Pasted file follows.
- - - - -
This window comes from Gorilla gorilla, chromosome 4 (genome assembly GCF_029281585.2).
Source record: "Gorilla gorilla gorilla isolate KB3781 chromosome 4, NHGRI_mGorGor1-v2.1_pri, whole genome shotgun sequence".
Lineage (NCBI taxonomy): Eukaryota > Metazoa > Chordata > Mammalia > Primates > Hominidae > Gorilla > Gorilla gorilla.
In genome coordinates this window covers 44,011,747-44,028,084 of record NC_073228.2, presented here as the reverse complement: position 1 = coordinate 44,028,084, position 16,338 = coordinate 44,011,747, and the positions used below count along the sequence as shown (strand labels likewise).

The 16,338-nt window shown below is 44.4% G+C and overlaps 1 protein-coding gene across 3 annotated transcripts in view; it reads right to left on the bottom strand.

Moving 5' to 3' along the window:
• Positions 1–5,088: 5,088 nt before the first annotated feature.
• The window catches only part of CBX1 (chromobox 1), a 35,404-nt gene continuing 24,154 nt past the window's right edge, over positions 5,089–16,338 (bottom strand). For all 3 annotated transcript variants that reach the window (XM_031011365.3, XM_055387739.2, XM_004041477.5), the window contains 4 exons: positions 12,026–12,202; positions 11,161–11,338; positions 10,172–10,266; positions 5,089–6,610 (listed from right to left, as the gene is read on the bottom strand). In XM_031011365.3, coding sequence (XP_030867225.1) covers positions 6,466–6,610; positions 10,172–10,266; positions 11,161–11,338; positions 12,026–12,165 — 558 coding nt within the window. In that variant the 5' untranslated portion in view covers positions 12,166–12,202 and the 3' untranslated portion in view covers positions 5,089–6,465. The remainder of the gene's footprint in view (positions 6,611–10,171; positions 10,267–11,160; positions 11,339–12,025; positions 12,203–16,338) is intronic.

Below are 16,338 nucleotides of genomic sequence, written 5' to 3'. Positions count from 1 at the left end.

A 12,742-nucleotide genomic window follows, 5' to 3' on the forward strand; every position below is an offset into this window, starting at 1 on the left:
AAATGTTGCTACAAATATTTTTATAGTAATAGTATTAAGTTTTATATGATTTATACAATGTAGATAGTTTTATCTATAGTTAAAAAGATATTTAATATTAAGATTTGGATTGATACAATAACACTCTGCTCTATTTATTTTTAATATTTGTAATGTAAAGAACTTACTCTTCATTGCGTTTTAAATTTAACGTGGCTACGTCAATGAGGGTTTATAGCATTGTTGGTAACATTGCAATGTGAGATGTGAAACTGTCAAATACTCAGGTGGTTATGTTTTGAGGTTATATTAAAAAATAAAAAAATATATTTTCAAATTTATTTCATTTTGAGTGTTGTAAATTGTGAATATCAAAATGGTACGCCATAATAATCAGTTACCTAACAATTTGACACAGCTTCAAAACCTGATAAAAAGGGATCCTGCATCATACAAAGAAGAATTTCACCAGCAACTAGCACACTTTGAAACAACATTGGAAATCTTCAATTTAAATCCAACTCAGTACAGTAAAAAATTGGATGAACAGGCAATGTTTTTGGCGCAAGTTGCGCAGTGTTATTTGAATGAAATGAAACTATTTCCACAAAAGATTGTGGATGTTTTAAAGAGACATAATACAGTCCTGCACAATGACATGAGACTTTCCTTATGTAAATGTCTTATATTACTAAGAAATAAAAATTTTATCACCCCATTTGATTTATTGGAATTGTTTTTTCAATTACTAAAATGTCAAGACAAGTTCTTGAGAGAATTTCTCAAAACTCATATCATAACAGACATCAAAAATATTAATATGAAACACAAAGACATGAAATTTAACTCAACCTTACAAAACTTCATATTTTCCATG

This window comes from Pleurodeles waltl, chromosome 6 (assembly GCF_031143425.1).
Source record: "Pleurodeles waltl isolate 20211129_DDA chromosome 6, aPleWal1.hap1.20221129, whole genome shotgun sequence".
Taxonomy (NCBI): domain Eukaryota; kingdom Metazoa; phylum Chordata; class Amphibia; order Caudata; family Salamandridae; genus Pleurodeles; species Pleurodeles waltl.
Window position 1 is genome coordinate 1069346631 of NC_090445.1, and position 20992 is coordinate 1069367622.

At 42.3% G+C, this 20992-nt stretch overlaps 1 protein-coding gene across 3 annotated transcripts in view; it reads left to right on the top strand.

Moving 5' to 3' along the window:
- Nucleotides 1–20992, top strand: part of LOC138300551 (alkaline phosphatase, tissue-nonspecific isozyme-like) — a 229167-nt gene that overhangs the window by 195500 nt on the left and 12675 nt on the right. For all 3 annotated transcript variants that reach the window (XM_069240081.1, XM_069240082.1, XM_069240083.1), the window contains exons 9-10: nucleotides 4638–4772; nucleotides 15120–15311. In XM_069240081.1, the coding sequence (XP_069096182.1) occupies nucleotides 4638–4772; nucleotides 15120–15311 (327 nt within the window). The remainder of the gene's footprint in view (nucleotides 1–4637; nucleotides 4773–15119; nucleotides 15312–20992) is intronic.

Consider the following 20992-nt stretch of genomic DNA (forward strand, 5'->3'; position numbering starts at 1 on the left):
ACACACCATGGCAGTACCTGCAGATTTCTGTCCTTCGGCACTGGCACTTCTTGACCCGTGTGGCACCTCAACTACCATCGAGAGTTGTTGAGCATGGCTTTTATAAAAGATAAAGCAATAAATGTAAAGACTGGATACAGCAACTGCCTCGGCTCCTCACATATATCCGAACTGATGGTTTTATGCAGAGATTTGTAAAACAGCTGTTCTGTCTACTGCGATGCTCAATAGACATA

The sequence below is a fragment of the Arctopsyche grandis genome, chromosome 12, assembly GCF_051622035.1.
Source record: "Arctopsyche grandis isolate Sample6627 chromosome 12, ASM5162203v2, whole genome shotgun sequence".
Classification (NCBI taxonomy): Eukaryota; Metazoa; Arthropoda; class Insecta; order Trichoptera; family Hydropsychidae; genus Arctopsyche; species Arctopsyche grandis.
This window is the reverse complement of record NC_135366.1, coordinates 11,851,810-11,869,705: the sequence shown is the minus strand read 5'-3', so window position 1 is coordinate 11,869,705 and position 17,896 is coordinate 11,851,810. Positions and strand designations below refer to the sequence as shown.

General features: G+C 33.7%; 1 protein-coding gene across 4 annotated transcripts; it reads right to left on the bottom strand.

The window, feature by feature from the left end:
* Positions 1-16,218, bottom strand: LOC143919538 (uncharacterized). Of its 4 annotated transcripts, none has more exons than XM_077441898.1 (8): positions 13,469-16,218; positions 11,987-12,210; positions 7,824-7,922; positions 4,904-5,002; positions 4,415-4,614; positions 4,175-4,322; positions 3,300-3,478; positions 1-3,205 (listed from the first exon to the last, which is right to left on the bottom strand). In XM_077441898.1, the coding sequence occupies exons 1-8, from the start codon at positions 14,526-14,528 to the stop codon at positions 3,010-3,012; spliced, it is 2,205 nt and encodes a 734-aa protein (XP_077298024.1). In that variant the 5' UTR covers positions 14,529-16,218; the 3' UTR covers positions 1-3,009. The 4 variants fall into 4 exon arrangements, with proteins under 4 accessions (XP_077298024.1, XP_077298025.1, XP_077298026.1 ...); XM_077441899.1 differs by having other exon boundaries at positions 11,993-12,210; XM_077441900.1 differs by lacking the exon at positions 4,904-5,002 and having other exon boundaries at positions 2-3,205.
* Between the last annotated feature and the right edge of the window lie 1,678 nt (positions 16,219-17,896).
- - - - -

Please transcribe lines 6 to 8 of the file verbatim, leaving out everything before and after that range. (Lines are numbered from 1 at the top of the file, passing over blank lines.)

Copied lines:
Moving 5' to 3' along the window:
• Positions 1–5,088: 5,088 nt before the first annotated feature.
• The window catches only part of CBX1 (chromobox 1), a 35,404-nt gene continuing 24,154 nt past the window's right edge, over positions 5,089–16,338 (bottom strand). For all 3 annotated transcript variants that reach the window (XM_031011365.3, XM_055387739.2, XM_004041477.5), the window contains 4 exons: positions 12,026–12,202; positions 11,161–11,338; positions 10,172–10,266; positions 5,089–6,610 (listed from right to left, as the gene is read on the bottom strand). In XM_031011365.3, coding sequence (XP_030867225.1) covers positions 6,466–6,610; positions 10,172–10,266; positions 11,161–11,338; positions 12,026–12,165 — 558 coding nt within the window. In that variant the 5' untranslated portion in view covers positions 12,166–12,202 and the 3' untranslated portion in view covers positions 5,089–6,465. The remainder of the gene's footprint in view (positions 6,611–10,171; positions 10,267–11,160; positions 11,339–12,025; positions 12,203–16,338) is intronic.